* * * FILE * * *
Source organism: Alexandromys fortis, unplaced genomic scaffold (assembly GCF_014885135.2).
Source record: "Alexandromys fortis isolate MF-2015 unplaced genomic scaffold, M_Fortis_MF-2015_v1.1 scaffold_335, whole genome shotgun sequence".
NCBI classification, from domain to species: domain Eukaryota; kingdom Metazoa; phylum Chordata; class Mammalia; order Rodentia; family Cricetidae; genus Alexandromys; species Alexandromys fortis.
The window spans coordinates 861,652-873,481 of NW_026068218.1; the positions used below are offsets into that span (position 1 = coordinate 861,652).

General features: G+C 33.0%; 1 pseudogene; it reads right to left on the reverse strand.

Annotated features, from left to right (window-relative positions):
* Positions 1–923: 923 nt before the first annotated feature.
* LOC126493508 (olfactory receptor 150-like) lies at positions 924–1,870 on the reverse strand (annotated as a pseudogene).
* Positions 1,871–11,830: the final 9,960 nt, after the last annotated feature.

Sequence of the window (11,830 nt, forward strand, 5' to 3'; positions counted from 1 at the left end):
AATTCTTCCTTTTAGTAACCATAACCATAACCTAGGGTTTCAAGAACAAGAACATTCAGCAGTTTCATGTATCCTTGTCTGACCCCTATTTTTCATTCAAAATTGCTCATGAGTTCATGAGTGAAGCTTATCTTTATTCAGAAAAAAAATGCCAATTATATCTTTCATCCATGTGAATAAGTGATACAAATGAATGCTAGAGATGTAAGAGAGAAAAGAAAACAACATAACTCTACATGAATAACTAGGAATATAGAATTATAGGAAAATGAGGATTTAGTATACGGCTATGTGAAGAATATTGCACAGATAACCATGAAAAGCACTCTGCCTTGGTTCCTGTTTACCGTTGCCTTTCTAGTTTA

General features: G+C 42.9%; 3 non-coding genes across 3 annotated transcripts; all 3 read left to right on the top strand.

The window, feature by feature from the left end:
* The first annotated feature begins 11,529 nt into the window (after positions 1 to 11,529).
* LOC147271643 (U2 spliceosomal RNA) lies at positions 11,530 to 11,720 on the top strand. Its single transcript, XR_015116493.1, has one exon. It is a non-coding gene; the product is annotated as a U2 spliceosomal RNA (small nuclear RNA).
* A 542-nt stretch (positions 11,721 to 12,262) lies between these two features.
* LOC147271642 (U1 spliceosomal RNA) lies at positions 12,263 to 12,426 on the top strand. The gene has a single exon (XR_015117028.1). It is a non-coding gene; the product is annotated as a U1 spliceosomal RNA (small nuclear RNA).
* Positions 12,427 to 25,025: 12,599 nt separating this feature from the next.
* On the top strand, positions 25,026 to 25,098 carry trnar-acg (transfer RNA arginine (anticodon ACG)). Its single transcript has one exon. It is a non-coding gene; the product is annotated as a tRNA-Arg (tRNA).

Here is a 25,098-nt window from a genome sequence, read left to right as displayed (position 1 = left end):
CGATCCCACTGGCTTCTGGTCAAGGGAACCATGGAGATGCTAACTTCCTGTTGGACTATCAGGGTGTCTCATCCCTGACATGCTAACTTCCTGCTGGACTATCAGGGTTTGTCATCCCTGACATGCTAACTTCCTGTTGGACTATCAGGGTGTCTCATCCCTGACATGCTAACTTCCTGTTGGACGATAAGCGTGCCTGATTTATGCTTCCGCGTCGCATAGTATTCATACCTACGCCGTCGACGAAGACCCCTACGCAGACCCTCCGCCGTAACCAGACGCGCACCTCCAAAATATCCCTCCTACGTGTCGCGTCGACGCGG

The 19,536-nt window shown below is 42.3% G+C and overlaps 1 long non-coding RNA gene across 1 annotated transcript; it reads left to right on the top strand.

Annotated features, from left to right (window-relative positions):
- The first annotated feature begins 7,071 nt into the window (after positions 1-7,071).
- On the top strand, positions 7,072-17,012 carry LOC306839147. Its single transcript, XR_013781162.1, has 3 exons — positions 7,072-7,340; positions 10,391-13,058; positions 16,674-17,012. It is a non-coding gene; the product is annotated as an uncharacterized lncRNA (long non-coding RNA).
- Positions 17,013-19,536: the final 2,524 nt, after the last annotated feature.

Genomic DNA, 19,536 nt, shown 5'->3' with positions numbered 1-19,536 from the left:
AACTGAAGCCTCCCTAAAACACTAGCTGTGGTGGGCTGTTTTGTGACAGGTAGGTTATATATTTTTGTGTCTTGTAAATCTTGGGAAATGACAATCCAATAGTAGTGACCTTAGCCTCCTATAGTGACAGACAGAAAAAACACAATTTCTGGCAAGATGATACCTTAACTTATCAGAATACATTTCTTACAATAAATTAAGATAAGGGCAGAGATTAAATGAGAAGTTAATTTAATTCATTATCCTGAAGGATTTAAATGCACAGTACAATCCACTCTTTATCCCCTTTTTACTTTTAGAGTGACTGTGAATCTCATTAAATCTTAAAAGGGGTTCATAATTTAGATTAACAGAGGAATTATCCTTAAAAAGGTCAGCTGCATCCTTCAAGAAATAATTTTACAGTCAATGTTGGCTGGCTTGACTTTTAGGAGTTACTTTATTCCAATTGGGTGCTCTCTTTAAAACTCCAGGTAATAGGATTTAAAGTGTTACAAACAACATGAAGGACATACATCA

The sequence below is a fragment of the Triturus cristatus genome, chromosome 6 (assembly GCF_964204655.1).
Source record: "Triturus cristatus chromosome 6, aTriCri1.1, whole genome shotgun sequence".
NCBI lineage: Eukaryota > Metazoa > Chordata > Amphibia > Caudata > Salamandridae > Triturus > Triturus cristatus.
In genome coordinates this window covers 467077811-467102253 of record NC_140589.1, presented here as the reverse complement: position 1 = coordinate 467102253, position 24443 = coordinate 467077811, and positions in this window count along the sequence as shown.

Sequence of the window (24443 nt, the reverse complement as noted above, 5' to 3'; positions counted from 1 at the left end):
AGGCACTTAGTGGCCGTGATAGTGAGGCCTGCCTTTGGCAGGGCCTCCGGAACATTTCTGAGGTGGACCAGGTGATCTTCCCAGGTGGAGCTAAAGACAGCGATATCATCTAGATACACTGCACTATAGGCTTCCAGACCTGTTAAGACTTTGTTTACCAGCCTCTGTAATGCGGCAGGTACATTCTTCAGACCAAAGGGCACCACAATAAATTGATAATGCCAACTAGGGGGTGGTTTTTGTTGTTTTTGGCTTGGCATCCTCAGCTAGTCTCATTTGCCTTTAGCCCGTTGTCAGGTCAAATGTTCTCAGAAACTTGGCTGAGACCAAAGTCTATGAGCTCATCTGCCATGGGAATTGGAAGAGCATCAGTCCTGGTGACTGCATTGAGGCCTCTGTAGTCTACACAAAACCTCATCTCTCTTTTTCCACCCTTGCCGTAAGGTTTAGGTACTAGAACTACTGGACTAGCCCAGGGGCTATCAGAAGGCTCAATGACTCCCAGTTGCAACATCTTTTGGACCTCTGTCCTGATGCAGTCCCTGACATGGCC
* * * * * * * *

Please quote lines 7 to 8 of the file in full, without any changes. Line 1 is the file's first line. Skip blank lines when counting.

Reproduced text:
* Positions 1–923: 923 nt before the first annotated feature.
* LOC126493508 (olfactory receptor 150-like) lies at positions 924–1,870 on the reverse strand (annotated as a pseudogene).